More than 28 percent of the 72 million working-age people in the United
States with chronic illnesses such as depression lived in households that
struggled to pay their medical bills in 2007, according to the results of a
national study released last month. And while the uninsured are particularly
vulnerable, medical-bill problems are also growing among people with insurance
and higher incomes.
The study was done by the Center for Studying Health System Change (HSC), a
Washington, D.C., health policy research group.
The number of chronically ill people struggling with health care costs
showed a "significant increase" from the 21 percent reporting such
problems in the HSC's 2003 survey, according to the report.
Among the approximately 20 million chronically ill working-age adults
living in households with medical-bill problems, 25 percent went without
needed care. In addition, 50 percent delayed care, and 56 percent did not fill
a drug prescription that had been written for them.
"The rising prevalence and increasing financial burden of chronic
conditions mean more working-age Americans than ever are forgoing or delaying
medical care because of concerns that they cannot afford treatment,"
said Ha T. Tu, a senior health researcher at the HSC and coauthor of the
The 2007 Health Tracking Household Survey findings were based on a
nationally representative survey of 4,300 working-age adults. The data were
extrapolated for population estimates.
The survey also found that the overall prevalence of chronic conditions
increased between 2003 and 2007. About 34 percent of working-age survey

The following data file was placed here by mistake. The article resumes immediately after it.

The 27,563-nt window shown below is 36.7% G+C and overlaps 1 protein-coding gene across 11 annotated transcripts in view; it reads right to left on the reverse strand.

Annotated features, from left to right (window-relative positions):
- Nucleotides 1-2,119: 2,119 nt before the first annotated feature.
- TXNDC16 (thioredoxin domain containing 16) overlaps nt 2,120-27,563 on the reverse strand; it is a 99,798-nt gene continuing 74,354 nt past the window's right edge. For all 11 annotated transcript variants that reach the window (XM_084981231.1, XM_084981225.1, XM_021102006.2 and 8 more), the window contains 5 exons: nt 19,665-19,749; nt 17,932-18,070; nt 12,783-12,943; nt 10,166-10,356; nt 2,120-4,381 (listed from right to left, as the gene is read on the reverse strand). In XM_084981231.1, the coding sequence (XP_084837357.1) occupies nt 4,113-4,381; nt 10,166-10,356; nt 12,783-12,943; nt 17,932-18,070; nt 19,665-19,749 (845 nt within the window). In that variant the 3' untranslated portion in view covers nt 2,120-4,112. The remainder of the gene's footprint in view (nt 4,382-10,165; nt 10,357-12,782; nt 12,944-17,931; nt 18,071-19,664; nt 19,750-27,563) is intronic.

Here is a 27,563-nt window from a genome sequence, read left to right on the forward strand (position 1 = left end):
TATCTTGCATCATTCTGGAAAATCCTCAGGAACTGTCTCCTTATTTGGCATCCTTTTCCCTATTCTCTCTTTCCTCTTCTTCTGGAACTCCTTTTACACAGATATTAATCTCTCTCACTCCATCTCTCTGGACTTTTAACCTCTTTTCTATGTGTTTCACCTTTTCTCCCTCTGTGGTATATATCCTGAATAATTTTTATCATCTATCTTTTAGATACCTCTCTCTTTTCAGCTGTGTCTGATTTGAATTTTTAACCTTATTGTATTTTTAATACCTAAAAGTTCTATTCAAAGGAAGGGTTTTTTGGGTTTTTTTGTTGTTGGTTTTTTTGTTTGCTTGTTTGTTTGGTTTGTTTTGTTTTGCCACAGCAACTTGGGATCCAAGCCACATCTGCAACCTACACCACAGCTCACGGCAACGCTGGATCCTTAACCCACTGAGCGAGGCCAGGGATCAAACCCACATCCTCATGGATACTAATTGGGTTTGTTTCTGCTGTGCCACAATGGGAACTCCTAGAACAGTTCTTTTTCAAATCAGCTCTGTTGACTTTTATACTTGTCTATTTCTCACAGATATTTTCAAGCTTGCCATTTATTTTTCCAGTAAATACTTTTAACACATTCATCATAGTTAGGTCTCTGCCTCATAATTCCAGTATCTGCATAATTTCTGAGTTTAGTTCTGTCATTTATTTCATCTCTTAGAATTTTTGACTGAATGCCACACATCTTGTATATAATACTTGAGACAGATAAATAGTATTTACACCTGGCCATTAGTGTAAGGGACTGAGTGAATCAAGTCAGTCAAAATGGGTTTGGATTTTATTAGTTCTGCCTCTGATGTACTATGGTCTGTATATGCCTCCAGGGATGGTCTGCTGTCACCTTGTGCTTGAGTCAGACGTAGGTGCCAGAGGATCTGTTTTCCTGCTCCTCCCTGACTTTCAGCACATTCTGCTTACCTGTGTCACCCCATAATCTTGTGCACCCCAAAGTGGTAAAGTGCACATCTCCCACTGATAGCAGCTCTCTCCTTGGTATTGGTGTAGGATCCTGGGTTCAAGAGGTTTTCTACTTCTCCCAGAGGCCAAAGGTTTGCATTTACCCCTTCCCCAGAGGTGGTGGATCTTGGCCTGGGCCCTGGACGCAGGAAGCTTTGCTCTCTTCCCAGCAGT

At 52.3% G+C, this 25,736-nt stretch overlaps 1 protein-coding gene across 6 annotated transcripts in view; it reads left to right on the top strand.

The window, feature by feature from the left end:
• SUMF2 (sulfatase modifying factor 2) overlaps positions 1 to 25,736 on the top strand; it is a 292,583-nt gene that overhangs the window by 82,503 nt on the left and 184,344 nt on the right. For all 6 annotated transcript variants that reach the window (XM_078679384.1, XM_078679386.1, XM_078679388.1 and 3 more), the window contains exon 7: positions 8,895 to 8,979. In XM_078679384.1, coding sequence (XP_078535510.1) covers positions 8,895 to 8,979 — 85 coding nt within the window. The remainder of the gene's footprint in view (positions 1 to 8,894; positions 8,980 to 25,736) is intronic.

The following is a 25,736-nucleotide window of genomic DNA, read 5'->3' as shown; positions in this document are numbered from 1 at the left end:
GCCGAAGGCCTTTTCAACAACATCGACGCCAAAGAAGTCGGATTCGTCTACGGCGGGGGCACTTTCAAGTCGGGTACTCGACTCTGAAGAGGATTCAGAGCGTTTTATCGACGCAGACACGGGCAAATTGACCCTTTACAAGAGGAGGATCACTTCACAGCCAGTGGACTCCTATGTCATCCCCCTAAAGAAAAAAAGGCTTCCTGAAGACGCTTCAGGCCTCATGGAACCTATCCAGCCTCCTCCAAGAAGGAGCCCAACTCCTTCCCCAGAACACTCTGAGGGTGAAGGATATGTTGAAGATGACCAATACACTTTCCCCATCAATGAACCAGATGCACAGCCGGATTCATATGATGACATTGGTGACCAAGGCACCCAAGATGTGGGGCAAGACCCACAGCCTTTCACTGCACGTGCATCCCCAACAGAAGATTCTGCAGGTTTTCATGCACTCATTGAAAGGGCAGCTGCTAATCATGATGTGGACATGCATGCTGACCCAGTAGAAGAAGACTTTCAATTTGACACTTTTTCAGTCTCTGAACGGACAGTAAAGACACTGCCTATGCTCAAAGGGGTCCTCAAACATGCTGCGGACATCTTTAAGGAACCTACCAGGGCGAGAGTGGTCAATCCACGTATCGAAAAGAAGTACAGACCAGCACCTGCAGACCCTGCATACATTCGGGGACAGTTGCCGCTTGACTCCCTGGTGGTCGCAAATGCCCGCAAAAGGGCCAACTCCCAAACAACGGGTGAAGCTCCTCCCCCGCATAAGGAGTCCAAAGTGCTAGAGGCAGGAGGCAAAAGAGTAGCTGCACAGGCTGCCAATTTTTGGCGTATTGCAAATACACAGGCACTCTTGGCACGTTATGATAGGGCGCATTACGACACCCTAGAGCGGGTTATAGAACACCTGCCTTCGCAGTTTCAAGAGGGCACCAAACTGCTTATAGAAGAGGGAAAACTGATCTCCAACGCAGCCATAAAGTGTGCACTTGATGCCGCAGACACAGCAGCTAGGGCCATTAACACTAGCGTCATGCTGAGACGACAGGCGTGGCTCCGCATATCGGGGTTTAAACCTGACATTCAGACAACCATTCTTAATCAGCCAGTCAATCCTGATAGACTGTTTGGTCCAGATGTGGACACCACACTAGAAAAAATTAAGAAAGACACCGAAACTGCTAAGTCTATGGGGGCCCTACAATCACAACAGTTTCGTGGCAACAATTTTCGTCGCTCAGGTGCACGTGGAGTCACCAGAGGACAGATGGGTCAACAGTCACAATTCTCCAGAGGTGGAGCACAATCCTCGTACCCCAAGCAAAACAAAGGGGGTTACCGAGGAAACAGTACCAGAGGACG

respondents in 2003 reported at least one chronic illness, while 39 percent of
them, or an estimated 72 million people, had conditions such as diabetes,
asthma, or depression in 2007.
Among uninsured people with chronic illnesses, 62 percent, or an estimated
5.7 million people, were in families that were unable to pay medical bills.
The survey found that 38 percent of such people decided to forgo needed care,
while 65 percent delayed care and 73 percent did not fill a prescription
because of cost concerns.
Access to clinicians by working-age people with chronic illness also was
identified as a challenge, even among people with insurance. Seventeen percent
of such people with private insurance went without needed care, while 43
percent delayed care and 45 percent did not fill a prescription because of
While rates of access problems remained stable—at high
levels—for the uninsured with medical debt between 2003 and 2007,
unmet-need and delayed-care problems for the privately insured with medical
debt increased significantly. The authors attributed the change to a trend
among employers and insurers in that time to increase patient cost
The costs of treating chronic illness appeared to be increasingly borne by
the public. In 2007 about 20 percent of working-age people with chronic
conditions had public insurance, primarily Medicaid and Medicare, compared
with 17 percent in 2003. The period saw commensurate declines in private
coverage of people with chronic illness. The result was a "relatively
stable" 13 percent rate of uninsurance among working-age people with
HSC survey findings are posted at<www.hschange.org/CONTENT/1049>.▪